Title 42 was lifted last week and KGUN 9 is looking into what happens after asylum seekers get their court dates.
The grassroots non-profit, Keep Tucson Together, works to stop deportations and is preparing for the chance of an influx in clients.
When someone is arrested, theyre read their Miranda Rights and are told if they cannot afford a lawyer, one will be provided for them.
But for people being processed in the immigration court system, the Federal Government is not required to give them one.
We tell them that’s not the case in immigration court, that if they cannot afford an attorney, you either have to do all by yourself, look for organizations, clinics that will give you a little guidance, or pay thousands of dollars to have someone represent you in court, said Raymundo Montes, an administrator for Keep Tucson Together.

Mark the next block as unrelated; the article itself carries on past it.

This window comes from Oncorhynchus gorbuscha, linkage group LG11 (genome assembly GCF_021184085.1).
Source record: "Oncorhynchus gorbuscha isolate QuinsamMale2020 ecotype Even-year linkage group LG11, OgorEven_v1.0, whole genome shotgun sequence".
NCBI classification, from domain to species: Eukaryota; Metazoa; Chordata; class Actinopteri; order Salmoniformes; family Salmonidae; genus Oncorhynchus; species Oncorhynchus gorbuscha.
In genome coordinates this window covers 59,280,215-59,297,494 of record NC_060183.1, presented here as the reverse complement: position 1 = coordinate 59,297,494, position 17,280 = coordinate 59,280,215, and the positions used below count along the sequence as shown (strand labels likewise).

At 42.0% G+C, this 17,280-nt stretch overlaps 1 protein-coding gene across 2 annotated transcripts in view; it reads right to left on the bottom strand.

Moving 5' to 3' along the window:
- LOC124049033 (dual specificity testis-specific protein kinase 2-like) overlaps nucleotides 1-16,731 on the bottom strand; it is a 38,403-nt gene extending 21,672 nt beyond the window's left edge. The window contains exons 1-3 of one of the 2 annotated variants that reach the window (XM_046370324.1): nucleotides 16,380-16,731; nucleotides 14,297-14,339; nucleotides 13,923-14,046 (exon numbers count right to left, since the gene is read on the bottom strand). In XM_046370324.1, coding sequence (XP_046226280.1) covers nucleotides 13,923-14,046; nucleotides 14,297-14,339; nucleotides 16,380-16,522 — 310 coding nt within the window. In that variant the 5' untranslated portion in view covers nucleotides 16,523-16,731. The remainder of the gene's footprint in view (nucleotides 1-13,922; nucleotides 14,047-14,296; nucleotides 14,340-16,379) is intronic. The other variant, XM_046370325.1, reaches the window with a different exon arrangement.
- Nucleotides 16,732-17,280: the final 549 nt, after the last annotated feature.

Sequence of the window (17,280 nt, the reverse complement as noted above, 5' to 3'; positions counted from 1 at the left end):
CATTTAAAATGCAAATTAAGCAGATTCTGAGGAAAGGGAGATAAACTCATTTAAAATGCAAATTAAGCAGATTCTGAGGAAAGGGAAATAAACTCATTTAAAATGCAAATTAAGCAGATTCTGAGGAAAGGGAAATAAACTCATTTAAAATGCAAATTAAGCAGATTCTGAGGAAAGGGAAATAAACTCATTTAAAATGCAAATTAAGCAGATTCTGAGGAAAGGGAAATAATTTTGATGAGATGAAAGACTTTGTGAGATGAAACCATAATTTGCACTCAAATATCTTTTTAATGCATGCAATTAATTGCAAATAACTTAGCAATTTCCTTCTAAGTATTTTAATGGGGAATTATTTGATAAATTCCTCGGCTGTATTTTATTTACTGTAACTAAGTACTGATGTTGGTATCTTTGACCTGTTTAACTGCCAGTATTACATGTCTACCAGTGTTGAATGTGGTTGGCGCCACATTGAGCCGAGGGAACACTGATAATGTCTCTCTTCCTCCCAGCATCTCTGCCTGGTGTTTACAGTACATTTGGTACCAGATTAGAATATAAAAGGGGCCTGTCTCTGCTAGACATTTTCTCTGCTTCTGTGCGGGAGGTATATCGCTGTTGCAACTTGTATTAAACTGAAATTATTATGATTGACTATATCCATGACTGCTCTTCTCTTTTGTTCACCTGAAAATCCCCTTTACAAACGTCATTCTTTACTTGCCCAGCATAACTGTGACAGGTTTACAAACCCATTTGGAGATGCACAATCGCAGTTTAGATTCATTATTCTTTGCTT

The legal aid office is filled with file upon file.
They work with organizations like Casa Alitas and Tucsons International Committee when or if they see an increase in people needing help after the end of Title 42.
Montes said they havent seen an influx yet, but theyre prepared if there is one.
Who knows, by tomorrow there could be a giant wave that seems, and we are preparing for it, said Montes.
Since 2011, the organization has helped thousands of people in active immigration court cases, a process that they say isnt so black and white.
The frustrations– immigration law is a very- it’s a grayed-out law. There’s not a set stone, you can have the same case go to three different judges and all three different judges will have a different view, said Montes.
Seeing the many ways a case could go, Montes said he hopes Congress will update immigration policies that affect the people they help.
We always hope that Congress will get their act together and pass a more formal immigration reform or even clarify some of the laws that way we can make it easier and not be this giant gray section, said Montes.